This weekend the University of King's College in Halifax is celebrating its 225th birthday.
The university has a celebration planned with alumni from as far back as the 1940s set to make an appearance on the Coburg Road campus.
A lot has changed in the last 225 years. The life of a King's student looks a little different from their counterparts in 1789, when the school was founded. Here's a snapshot of some of the things that have changed in the past two centuries:
There are some pretty drastic differences in the financial lives of post-secondary students. The University of King's College didn't start recording tuition payments until 1855 — here's what some of the major costs were back then.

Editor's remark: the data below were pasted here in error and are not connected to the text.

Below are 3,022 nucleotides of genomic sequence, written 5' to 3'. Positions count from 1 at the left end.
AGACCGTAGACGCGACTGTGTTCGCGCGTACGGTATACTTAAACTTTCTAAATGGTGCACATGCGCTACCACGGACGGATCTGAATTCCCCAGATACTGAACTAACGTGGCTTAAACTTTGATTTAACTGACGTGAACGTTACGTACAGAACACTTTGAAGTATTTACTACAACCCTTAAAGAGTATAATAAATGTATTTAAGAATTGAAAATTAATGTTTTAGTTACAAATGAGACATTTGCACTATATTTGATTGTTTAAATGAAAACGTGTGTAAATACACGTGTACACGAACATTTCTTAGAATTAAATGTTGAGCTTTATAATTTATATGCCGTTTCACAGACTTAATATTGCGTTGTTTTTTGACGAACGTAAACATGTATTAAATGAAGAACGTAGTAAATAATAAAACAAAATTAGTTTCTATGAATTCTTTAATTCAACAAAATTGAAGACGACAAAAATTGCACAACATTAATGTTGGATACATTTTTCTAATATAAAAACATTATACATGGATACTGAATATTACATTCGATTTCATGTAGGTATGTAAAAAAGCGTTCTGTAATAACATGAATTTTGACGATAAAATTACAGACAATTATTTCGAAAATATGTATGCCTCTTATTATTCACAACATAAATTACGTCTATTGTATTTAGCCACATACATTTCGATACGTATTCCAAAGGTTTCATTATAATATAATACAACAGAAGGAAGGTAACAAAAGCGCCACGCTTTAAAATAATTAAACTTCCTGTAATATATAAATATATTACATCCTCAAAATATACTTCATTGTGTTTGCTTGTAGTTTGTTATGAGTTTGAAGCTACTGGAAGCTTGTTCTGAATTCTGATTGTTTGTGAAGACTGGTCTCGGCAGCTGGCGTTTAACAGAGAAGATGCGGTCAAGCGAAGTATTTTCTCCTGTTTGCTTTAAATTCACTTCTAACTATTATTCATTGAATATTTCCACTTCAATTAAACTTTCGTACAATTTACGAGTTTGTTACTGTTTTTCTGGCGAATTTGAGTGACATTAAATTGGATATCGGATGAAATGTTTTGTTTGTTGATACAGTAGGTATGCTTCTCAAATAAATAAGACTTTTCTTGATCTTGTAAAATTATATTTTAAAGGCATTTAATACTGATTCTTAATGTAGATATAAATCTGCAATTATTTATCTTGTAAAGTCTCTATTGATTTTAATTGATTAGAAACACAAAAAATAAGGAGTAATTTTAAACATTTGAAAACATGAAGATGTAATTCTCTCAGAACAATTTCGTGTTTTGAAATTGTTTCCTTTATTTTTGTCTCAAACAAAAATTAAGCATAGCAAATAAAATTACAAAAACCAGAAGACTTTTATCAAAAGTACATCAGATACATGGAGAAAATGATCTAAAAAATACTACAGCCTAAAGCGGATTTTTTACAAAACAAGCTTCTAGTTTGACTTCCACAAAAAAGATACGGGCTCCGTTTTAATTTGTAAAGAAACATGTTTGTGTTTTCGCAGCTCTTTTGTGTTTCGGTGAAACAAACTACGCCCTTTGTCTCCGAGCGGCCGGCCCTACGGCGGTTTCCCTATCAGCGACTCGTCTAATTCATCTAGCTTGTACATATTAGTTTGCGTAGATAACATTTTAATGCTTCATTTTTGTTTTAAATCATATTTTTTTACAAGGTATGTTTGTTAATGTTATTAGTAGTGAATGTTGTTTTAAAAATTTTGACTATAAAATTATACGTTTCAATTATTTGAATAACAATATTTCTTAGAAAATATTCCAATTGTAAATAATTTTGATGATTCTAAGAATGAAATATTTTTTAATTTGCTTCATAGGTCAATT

- Tuition in 1885: £4 per term.
- Average tuition today: $4,250 per term.
- Boarding in 1885: £20 per year from each student for boarding, fuel and candles in Publick Hall.
- Average residence fees today: $6,600 per year.
- Making beds and cleaning rooms in 1885: £2.
- Cleaning today: Students are expected to make their own beds and buy their own candles.
Sauce on the side, please
In the early 1800s, students would pay for and receive their food from a steward. "The steward was at the buttery every morning to service milk, bread and butter, and every evening, to serve bread, butter, cheese, cold meat and vegetables," according to the King's College archives.
Today, students go to a dining hall where food is served almost continuously from 7:45 a.m. until 7:00 p.m.
The earliest record showed six students enrolled at King's College in 1803.
The year, 273 students graduated from the University of King's College.
Perhaps the biggest change is who is attending. For the first 100 years of its existence, all King's students were male. The first woman enrolled in 1893.
Now, the student population of the university is about 60 per cent women.